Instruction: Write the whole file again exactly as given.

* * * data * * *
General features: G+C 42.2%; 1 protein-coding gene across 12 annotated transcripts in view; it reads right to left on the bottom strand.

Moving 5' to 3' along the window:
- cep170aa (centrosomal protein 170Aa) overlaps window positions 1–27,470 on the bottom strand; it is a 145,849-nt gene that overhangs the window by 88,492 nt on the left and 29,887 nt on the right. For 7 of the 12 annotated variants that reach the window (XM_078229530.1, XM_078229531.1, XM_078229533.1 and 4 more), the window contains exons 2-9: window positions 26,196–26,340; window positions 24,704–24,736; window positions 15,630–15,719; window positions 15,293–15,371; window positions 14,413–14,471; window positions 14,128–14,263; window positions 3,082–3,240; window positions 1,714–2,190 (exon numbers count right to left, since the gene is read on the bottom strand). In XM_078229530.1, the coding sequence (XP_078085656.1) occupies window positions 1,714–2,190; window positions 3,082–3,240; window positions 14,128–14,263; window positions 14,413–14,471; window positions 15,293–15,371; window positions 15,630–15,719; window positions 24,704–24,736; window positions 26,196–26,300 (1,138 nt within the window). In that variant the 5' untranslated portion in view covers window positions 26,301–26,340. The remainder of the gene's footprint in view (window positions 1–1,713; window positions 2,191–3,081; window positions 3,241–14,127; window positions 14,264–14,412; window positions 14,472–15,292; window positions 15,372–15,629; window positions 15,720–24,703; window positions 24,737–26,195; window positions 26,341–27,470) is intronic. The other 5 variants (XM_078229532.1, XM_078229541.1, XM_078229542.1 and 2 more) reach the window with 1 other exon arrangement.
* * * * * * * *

General features: G+C 42.2%; 1 protein-coding gene across 12 annotated transcripts in view; it reads right to left on the bottom strand.

Moving 5' to 3' along the window:
- cep170aa (centrosomal protein 170Aa) overlaps window positions 1–27,470 on the bottom strand; it is a 145,849-nt gene that overhangs the window by 88,492 nt on the left and 29,887 nt on the right. For 7 of the 12 annotated variants that reach the window (XM_078229530.1, XM_078229531.1, XM_078229533.1 and 4 more), the window contains exons 2-9: window positions 26,196–26,340; window positions 24,704–24,736; window positions 15,630–15,719; window positions 15,293–15,371; window positions 14,413–14,471; window positions 14,128–14,263; window positions 3,082–3,240; window positions 1,714–2,190 (exon numbers count right to left, since the gene is read on the bottom strand). In XM_078229530.1, the coding sequence (XP_078085656.1) occupies window positions 1,714–2,190; window positions 3,082–3,240; window positions 14,128–14,263; window positions 14,413–14,471; window positions 15,293–15,371; window positions 15,630–15,719; window positions 24,704–24,736; window positions 26,196–26,300 (1,138 nt within the window). In that variant the 5' untranslated portion in view covers window positions 26,301–26,340. The remainder of the gene's footprint in view (window positions 1–1,713; window positions 2,191–3,081; window positions 3,241–14,127; window positions 14,264–14,412; window positions 14,472–15,292; window positions 15,372–15,629; window positions 15,720–24,703; window positions 24,737–26,195; window positions 26,341–27,470) is intronic. The other 5 variants (XM_078229532.1, XM_078229541.1, XM_078229542.1 and 2 more) reach the window with 1 other exon arrangement.